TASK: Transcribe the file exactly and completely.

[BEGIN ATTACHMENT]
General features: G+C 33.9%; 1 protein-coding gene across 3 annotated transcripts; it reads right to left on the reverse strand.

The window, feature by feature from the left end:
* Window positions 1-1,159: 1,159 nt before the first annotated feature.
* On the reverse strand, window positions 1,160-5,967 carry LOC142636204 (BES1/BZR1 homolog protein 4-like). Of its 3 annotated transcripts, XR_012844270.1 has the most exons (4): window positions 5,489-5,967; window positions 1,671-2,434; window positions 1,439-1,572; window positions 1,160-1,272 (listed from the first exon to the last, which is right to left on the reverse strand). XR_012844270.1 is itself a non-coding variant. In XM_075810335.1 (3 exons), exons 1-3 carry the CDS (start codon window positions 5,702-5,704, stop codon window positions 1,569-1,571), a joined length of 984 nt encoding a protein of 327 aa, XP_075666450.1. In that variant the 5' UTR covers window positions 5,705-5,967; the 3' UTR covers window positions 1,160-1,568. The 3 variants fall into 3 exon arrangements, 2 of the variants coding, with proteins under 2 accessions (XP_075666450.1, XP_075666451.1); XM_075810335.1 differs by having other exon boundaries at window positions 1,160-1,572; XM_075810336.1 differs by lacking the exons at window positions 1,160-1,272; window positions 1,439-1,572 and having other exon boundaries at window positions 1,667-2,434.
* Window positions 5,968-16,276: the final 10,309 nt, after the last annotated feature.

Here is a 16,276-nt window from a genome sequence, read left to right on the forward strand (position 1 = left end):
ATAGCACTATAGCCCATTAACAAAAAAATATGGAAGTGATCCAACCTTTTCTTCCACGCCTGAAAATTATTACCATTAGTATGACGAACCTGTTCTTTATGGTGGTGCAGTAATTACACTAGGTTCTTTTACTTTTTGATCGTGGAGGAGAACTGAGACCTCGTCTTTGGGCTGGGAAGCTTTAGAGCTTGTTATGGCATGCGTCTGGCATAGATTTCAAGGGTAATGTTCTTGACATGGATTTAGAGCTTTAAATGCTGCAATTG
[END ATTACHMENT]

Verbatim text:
General features: G+C 33.9%; 1 protein-coding gene across 3 annotated transcripts; it reads right to left on the reverse strand.

The window, feature by feature from the left end:
* Window positions 1-1,159: 1,159 nt before the first annotated feature.
* On the reverse strand, window positions 1,160-5,967 carry LOC142636204 (BES1/BZR1 homolog protein 4-like). Of its 3 annotated transcripts, XR_012844270.1 has the most exons (4): window positions 5,489-5,967; window positions 1,671-2,434; window positions 1,439-1,572; window positions 1,160-1,272 (listed from the first exon to the last, which is right to left on the reverse strand). XR_012844270.1 is itself a non-coding variant. In XM_075810335.1 (3 exons), exons 1-3 carry the CDS (start codon window positions 5,702-5,704, stop codon window positions 1,569-1,571), a joined length of 984 nt encoding a protein of 327 aa, XP_075666450.1. In that variant the 5' UTR covers window positions 5,705-5,967; the 3' UTR covers window positions 1,160-1,568. The 3 variants fall into 3 exon arrangements, 2 of the variants coding, with proteins under 2 accessions (XP_075666450.1, XP_075666451.1); XM_075810335.1 differs by having other exon boundaries at window positions 1,160-1,572; XM_075810336.1 differs by lacking the exons at window positions 1,160-1,272; window positions 1,439-1,572 and having other exon boundaries at window positions 1,667-2,434.
* Window positions 5,968-16,276: the final 10,309 nt, after the last annotated feature.

Here is a 16,276-nt window from a genome sequence, read left to right on the forward strand (position 1 = left end):
ATAGCACTATAGCCCATTAACAAAAAAATATGGAAGTGATCCAACCTTTTCTTCCACGCCTGAAAATTATTACCATTAGTATGACGAACCTGTTCTTTATGGTGGTGCAGTAATTACACTAGGTTCTTTTACTTTTTGATCGTGGAGGAGAACTGAGACCTCGTCTTTGGGCTGGGAAGCTTTAGAGCTTGTTATGGCATGCGTCTGGCATAGATTTCAAGGGTAATGTTCTTGACATGGATTTAGAGCTTTAAATGCTGCAATTG